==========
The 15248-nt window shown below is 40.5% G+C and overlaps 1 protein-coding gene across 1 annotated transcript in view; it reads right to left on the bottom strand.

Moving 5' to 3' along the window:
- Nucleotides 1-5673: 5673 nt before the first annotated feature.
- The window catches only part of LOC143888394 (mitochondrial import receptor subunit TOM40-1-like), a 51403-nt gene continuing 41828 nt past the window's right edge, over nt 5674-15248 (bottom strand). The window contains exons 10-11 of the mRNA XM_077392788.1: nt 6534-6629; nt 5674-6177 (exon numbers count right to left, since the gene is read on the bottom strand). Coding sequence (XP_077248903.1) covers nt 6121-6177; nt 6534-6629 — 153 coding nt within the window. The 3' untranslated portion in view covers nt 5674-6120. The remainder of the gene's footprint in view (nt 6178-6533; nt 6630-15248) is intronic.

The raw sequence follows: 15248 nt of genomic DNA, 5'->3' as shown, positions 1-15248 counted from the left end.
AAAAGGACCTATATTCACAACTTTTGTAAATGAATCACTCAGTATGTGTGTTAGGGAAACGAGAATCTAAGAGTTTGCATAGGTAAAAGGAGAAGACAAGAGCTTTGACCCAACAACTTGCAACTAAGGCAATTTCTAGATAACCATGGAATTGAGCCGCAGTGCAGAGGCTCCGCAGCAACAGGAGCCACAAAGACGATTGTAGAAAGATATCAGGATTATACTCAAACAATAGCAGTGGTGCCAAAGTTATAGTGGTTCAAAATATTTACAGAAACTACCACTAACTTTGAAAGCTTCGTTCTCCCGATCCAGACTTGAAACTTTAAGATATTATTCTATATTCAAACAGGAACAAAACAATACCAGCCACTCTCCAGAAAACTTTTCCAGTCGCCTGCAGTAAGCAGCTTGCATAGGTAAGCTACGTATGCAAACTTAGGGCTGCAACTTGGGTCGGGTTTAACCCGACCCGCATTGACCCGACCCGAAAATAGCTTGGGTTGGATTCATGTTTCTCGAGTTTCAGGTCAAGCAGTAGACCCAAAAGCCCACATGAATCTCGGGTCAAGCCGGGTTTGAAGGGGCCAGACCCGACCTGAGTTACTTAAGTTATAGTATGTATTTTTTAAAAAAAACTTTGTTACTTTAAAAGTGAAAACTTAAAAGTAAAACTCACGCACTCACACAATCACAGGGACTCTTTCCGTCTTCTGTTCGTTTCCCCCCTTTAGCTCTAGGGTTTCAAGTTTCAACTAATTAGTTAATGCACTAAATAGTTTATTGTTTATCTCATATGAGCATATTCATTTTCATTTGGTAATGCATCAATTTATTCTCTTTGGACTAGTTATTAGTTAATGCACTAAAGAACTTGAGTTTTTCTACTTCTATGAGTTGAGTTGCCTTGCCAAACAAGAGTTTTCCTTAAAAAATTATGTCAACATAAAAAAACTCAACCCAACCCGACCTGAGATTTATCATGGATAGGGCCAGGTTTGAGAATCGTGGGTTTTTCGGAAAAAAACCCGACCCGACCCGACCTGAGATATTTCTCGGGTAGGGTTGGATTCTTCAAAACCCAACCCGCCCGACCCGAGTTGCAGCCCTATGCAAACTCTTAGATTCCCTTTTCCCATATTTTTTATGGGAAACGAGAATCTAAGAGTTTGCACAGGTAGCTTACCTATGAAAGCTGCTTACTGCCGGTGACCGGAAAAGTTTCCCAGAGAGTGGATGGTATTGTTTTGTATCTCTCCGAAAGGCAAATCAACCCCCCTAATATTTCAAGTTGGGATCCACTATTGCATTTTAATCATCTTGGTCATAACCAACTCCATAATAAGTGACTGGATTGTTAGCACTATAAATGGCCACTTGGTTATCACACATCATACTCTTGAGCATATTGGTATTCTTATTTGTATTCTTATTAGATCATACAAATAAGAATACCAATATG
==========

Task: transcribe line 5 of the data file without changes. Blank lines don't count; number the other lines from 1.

The raw sequence follows: 15248 nt of genomic DNA, 5'->3' as shown, positions 1-15248 counted from the left end.